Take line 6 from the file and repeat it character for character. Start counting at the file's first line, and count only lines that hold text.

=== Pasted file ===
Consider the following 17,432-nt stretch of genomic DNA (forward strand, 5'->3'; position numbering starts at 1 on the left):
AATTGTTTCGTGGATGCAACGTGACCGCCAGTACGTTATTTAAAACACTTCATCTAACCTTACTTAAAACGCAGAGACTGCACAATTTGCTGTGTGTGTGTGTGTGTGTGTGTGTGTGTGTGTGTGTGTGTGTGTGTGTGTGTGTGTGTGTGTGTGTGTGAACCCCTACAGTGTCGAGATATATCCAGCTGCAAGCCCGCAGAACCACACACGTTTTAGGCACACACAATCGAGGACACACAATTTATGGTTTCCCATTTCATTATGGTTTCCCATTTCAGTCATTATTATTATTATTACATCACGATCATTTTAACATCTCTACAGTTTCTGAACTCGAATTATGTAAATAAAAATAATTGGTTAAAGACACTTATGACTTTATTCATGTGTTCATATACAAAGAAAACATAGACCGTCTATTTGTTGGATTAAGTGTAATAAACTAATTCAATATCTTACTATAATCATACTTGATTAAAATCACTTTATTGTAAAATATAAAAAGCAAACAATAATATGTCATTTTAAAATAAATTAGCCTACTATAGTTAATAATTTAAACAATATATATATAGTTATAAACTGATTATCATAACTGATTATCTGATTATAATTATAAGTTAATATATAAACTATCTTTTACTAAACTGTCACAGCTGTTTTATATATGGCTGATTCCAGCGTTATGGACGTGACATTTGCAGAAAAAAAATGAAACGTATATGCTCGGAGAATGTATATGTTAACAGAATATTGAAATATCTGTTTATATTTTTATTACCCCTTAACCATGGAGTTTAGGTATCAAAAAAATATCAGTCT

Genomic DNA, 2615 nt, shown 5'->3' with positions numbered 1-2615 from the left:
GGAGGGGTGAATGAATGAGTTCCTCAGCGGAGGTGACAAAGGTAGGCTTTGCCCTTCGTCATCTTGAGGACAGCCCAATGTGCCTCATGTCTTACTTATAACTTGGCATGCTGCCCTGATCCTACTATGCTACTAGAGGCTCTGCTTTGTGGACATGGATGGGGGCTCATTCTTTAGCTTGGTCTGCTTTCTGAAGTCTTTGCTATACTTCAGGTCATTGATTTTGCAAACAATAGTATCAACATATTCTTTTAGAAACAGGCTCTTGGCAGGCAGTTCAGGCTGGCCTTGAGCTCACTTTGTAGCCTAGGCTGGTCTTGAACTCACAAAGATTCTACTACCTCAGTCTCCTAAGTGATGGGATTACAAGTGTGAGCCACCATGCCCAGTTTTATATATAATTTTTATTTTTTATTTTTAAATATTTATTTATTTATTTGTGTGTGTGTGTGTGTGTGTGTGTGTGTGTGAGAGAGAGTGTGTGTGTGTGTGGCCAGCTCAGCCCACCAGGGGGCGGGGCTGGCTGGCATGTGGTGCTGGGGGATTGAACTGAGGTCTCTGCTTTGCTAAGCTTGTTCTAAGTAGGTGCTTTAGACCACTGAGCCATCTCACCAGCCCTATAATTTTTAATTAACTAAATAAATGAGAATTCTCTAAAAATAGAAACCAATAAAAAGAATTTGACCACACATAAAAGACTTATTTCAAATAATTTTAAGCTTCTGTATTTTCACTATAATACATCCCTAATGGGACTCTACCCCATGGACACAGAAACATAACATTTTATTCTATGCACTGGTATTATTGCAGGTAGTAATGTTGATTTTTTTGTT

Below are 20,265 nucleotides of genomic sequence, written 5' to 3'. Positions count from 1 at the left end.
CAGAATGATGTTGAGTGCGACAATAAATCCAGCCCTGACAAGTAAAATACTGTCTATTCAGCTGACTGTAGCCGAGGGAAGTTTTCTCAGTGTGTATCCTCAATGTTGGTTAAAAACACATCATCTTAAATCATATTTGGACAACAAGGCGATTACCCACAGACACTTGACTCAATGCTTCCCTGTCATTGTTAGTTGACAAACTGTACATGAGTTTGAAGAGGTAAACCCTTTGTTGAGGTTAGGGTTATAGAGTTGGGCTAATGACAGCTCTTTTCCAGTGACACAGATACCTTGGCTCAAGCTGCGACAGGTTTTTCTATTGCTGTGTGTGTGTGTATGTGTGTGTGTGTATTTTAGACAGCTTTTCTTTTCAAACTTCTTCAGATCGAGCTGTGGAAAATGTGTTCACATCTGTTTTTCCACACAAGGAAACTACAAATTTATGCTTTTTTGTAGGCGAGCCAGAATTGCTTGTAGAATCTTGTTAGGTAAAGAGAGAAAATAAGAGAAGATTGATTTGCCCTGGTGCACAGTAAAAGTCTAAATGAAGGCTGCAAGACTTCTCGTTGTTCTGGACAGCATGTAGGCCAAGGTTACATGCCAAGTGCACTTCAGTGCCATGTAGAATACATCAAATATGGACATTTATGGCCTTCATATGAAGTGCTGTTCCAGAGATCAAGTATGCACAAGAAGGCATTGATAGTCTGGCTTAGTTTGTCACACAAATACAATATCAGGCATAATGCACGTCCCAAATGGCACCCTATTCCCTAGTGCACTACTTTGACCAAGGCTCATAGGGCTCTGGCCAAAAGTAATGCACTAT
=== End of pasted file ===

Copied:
CAGAATGATGTTGAGTGCGACAATAAATCCAGCCCTGACAAGTAAAATACTGTCTATTCAGCTGACTGTAGCCGAGGGAAGTTTTCTCAGTGTGTATCCTCAATGTTGGTTAAAAACACATCATCTTAAATCATATTTGGACAACAAGGCGATTACCCACAGACACTTGACTCAATGCTTCCCTGTCATTGTTAGTTGACAAACTGTACATGAGTTTGAAGAGGTAAACCCTTTGTTGAGGTTAGGGTTATAGAGTTGGGCTAATGACAGCTCTTTTCCAGTGACACAGATACCTTGGCTCAAGCTGCGACAGGTTTTTCTATTGCTGTGTGTGTGTGTATGTGTGTGTGTGTATTTTAGACAGCTTTTCTTTTCAAACTTCTTCAGATCGAGCTGTGGAAAATGTGTTCACATCTGTTTTTCCACACAAGGAAACTACAAATTTATGCTTTTTTGTAGGCGAGCCAGAATTGCTTGTAGAATCTTGTTAGGTAAAGAGAGAAAATAAGAGAAGATTGATTTGCCCTGGTGCACAGTAAAAGTCTAAATGAAGGCTGCAAGACTTCTCGTTGTTCTGGACAGCATGTAGGCCAAGGTTACATGCCAAGTGCACTTCAGTGCCATGTAGAATACATCAAATATGGACATTTATGGCCTTCATATGAAGTGCTGTTCCAGAGATCAAGTATGCACAAGAAGGCATTGATAGTCTGGCTTAGTTTGTCACACAAATACAATATCAGGCATAATGCACGTCCCAAATGGCACCCTATTCCCTAGTGCACTACTTTGACCAAGGCTCATAGGGCTCTGGCCAAAAGTAATGCACTAT